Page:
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Clinical Trials of Corneal Collagen Crosslinking (CXL) for Keratoconus and Ectasia Now Available
We are pleased to announce that we are conducting 3 clinical trials of corneal collagen crosslinking (CXL). The clinical trials are designed to study the benefits and safety of corneal collagen crosslinking in patients with either keratoconus or corneal ectasia after previous refractive surgery.
We have been participating in CXL treatments in formal clinical trials for four years and have performed more than 300 procedures to date. See www.clinicaltrials.gov for general information regarding clinical trials and see CXL and CXL/Intacs and Transepithelial CXL for specific information on the crosslinking studies available at the CLEI Center for Keratoconus.
For further information and inquiries regarding your candidacy for CXL, call 201-883-0505 or email firstname.lastname@example.org.
CLINICAL TRIAL OF TRANSEPITHELIAL (EPI-ON) CORNEAL COLLAGEN CROSSLINKING
Dr. Hersh and the CLEI Center for Keratoconus are pleased to announce a new clinical trial of transepithelial corneal collagen crosslinking (CXL) for keratoconus and corneal ectasia after previous surgery. Transepithelial crosslinking is sometimes known as the "epi-on" crosslinking technique. This study compares two variants of transepithelial crosslinking. All subjects will undergo pre-treatment with a topical anesthetic (to improve riboflavin absorption) and riboflavin 0.1% for 60 minutes or more. During UV light application, patients will receive one of two treatments - administration of riboflavin every 1 minute with UV light or administration of riboflavin every 2 minutes with UV light. The primary goal is to evaluate efficacy of the two transepithelial procedures. The second goal is to determine if there is equivalency between groups. Transepithelial crosslinking, in which the epithelium is not removed, has been proposed to offer a number of advantages over traditional crosslinking including an increased safety profile by reducing the risk of infection as no epithelial barrier will be broken, faster visual recover, and improved patient comfort in the early postoperative healing period since re-epithelialization is not required.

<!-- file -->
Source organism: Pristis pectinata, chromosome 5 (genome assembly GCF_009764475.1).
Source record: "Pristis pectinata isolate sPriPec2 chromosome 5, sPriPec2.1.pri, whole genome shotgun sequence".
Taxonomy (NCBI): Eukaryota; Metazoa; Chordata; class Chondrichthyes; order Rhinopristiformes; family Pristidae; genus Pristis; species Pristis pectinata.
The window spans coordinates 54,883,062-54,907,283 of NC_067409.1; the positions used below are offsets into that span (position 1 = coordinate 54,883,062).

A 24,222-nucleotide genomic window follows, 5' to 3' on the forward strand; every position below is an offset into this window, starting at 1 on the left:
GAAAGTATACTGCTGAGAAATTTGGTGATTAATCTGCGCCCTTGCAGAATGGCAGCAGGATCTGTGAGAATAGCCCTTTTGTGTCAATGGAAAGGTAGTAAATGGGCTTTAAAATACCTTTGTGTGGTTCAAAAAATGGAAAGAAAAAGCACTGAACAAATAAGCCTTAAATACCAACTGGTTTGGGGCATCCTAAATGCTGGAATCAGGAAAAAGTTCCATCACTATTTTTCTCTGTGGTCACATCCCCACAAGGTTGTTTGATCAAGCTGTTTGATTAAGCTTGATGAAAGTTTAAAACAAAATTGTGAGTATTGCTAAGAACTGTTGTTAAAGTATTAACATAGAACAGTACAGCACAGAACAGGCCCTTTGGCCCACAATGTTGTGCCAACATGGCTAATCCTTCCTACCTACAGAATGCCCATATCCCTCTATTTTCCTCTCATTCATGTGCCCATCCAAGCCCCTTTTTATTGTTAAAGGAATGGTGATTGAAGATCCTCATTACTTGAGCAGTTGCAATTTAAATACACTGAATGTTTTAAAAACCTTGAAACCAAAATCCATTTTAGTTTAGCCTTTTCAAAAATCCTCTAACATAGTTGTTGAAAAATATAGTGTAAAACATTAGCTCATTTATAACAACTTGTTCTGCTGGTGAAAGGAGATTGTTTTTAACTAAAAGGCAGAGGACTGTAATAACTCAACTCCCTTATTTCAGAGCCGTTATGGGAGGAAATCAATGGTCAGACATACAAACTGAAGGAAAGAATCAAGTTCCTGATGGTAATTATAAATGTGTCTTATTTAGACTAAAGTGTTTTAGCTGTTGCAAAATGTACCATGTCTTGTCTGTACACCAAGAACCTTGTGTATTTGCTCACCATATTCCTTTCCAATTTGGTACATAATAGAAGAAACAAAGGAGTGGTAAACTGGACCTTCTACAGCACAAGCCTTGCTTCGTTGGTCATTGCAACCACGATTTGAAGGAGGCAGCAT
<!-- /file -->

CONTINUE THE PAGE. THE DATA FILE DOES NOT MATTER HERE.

For further information about the trial, call 201-883-0505 or email email@example.com.
CLINICAL TRIAL OF CORNEAL COLLAGEN CROSSLINKING AND INTACS FOR KERATOCONUS AND ECTASIA
Dr. Hersh and the CLEI Center for Keratoconus are currently enrolling patients in a clinical study looking at the use of combined Intacs and corneal collagen crosslinking (CXL) in patients with either keratoconus or corneal ectasia after previous refractive surgery. The clinical trials will evaluate the benefits and safety of a combined Intacs and CXL procedure. The second objective of the study is to compare timing of the 2 interventions on clinical outcomes.
For further information and inquiries, call 201-883-0505 or email firstname.lastname@example.org.
CLINICAL TRIAL OF CORNEAL COLLAGEN CROSSLINKING FOR PROGRESSIVE KERATOCONUS AND ECTASIA
Dr. Hersh and the CLEI Center for Keratoconus are currently enrolling patients in a clinical trial of corneal collagen crosslinking (CXL) for keratoconus and corneal ectasia after previous refractive surgery. The objective of this study is to
investigate any difference between 2 riboflavin preparations during UV administration. The first
preparation contains riboflavin in a dextran solution, which may tend to draw water out of the
cornea and keep it thinner. The second preparation contains riboflavin in a hypotonic (low salt)